Well, that's not really syntax, but I 'undermeant what you stood (tm)'. There weren't any questions that were write-in that required a command with it's entire path. I had questions that asked for a specific file, and questions that asked for a specific path, but not the whole kit'n'kabbodle. They are all case-sensitive. If it asked for the X Server configuration directory path it would expect /etc/X11/, etc/X11 isn't just bad (as in your example) it's just plain wrong. Likewise, if it asked for the X configuration file; xf86config is wrong. You only get points for XF86Config. I just wouldn't expect a question that asked for both at the same time, ala /etc/X11/XF86Config .

    It will also give you very clear directions as to how to form your response. As in, "do not include path, command is case sensitive."
    X server and its configuration files are part of LX-104 and I'm not sure whether you are right or not, but the books I'm reading states the X Server's configuration file is xorg.conf which is in /etc/X11/. Could anyone confirm his answer please? I can't even recall seeing the X86Config on exam objectives or in any of the books I've read.
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  12. Junior Member
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    #11
    Quote Originally Posted by lucky0977 View Post
    Anyone know if syntax is going to be an issue? For instance, is we were asked a question and we had to type out a location for a command, you could do it two different ways. 1st method { cd /etc/fonts/ } and 2nd method { cd etc/fonts }.
    lucky, the lx-103 is not an easy exam especially if you have no experience with Linux. The questions I struggled with were the one asking for multiple (2-3) answers for a question. I would recommend you reading this book (CompTIA Linux+ / LPIC-1 Cert Guide Ross Brunson (Author), Sean Walberg (Author)) as it was extremely helpful to me in passing this exam.

    Good Luck!
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  13. Junior Member Andy from Sactown's Avatar
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    #12
    Quote Originally Posted by espi_251 View Post
    X server and its configuration files are part of LX-104 and I'm not sure whether you are right or not, but the books I'm reading states the X Server's configuration file is xorg.conf which is in /etc/X11/. Could anyone confirm his answer please? I can't even recall seeing the X86Config on exam objectives or in any of the books I've read.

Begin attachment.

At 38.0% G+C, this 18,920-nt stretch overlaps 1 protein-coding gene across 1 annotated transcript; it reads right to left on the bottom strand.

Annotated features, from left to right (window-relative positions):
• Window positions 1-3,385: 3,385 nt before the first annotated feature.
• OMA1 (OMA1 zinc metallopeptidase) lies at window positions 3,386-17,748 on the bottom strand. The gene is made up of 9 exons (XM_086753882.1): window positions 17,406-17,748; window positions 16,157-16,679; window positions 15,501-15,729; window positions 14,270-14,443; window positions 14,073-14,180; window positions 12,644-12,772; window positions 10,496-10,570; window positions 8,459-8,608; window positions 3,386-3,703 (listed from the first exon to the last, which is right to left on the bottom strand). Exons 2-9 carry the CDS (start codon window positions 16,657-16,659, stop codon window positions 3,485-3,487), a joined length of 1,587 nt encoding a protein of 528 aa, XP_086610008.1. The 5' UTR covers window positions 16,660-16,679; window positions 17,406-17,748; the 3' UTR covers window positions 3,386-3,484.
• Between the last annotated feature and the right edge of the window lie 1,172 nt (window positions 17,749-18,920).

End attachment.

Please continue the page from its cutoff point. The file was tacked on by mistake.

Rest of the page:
Yeah, it's xorg.conf now. Used to be XF86Config in the way back machine (tm). Was just using as an example of answers being case-sensitive and the exam asking for commands/files or paths, but not both on one question.
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    #13
    Hey

    Speaking of my experience. I barely passed this exam after a month of learning, and I started with knowledge about how to move around in Linux CLI.

    This exam is all about commands and switches to this commands. So if you are good in memorizing stuff, then 3 months are more than enough, even to long as you can forget what you have learned at beginning

    Go get an ebook mentioned few posts above. CompTIA Linux+ / LPIC-1 Cert Guide Ross Brunson ,Sean Walberg

    Also, set up some VMs, play around in them while reading ebook.
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  15. Senior Member
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    #14
    Quote Originally Posted by Andy from Sactown View Post
    Yeah, it's xorg.conf now. Used to be XF86Config in the way back machine (tm). Was just using as an example of answers being case-sensitive and the exam asking for commands/files or paths, but not both on one question.
    good answer,but this one what i call logical since xf86 would indicate 32bit system,and in this day and age its becoming distinct be it desktop or server memory is cheap,thus no real use for 86 bit systems